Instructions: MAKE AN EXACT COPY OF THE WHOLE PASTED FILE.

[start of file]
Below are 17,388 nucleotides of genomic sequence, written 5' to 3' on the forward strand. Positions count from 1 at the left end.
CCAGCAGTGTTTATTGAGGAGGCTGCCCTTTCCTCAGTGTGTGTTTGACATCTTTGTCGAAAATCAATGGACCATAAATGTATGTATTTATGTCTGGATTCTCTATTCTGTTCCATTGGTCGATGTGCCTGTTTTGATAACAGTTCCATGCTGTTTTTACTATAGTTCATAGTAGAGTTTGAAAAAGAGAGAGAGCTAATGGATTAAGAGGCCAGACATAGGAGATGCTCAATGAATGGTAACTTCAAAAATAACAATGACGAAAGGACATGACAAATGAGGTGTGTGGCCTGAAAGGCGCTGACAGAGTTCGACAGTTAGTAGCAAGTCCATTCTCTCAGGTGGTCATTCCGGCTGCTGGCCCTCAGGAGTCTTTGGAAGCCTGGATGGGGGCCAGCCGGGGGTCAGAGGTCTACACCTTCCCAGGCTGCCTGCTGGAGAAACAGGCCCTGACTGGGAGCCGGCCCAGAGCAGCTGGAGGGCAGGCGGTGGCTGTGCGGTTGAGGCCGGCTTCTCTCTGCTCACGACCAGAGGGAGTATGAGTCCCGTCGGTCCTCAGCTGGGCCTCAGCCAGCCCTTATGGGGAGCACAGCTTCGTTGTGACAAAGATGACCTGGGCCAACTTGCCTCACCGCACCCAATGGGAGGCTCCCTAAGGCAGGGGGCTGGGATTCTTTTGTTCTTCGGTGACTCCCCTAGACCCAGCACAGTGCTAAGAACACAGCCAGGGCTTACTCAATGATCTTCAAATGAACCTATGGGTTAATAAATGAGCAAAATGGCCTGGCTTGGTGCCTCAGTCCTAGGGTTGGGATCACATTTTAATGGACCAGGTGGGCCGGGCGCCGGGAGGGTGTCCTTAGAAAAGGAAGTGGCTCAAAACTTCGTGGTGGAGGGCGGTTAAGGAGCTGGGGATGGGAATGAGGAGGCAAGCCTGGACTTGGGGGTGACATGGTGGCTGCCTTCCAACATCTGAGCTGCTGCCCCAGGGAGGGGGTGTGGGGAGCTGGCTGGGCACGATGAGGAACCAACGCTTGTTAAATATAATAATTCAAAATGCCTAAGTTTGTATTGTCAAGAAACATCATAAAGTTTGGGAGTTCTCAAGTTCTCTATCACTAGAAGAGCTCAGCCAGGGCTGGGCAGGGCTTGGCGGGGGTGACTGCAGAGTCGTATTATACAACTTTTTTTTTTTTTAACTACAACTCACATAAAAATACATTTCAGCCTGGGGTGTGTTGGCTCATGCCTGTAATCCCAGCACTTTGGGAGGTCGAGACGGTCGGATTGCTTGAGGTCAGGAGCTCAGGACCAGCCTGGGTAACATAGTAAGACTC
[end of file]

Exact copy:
Below are 17,388 nucleotides of genomic sequence, written 5' to 3' on the forward strand. Positions count from 1 at the left end.
CCAGCAGTGTTTATTGAGGAGGCTGCCCTTTCCTCAGTGTGTGTTTGACATCTTTGTCGAAAATCAATGGACCATAAATGTATGTATTTATGTCTGGATTCTCTATTCTGTTCCATTGGTCGATGTGCCTGTTTTGATAACAGTTCCATGCTGTTTTTACTATAGTTCATAGTAGAGTTTGAAAAAGAGAGAGAGCTAATGGATTAAGAGGCCAGACATAGGAGATGCTCAATGAATGGTAACTTCAAAAATAACAATGACGAAAGGACATGACAAATGAGGTGTGTGGCCTGAAAGGCGCTGACAGAGTTCGACAGTTAGTAGCAAGTCCATTCTCTCAGGTGGTCATTCCGGCTGCTGGCCCTCAGGAGTCTTTGGAAGCCTGGATGGGGGCCAGCCGGGGGTCAGAGGTCTACACCTTCCCAGGCTGCCTGCTGGAGAAACAGGCCCTGACTGGGAGCCGGCCCAGAGCAGCTGGAGGGCAGGCGGTGGCTGTGCGGTTGAGGCCGGCTTCTCTCTGCTCACGACCAGAGGGAGTATGAGTCCCGTCGGTCCTCAGCTGGGCCTCAGCCAGCCCTTATGGGGAGCACAGCTTCGTTGTGACAAAGATGACCTGGGCCAACTTGCCTCACCGCACCCAATGGGAGGCTCCCTAAGGCAGGGGGCTGGGATTCTTTTGTTCTTCGGTGACTCCCCTAGACCCAGCACAGTGCTAAGAACACAGCCAGGGCTTACTCAATGATCTTCAAATGAACCTATGGGTTAATAAATGAGCAAAATGGCCTGGCTTGGTGCCTCAGTCCTAGGGTTGGGATCACATTTTAATGGACCAGGTGGGCCGGGCGCCGGGAGGGTGTCCTTAGAAAAGGAAGTGGCTCAAAACTTCGTGGTGGAGGGCGGTTAAGGAGCTGGGGATGGGAATGAGGAGGCAAGCCTGGACTTGGGGGTGACATGGTGGCTGCCTTCCAACATCTGAGCTGCTGCCCCAGGGAGGGGGTGTGGGGAGCTGGCTGGGCACGATGAGGAACCAACGCTTGTTAAATATAATAATTCAAAATGCCTAAGTTTGTATTGTCAAGAAACATCATAAAGTTTGGGAGTTCTCAAGTTCTCTATCACTAGAAGAGCTCAGCCAGGGCTGGGCAGGGCTTGGCGGGGGTGACTGCAGAGTCGTATTATACAACTTTTTTTTTTTTTAACTACAACTCACATAAAAATACATTTCAGCCTGGGGTGTGTTGGCTCATGCCTGTAATCCCAGCACTTTGGGAGGTCGAGACGGTCGGATTGCTTGAGGTCAGGAGCTCAGGACCAGCCTGGGTAACATAGTAAGACTC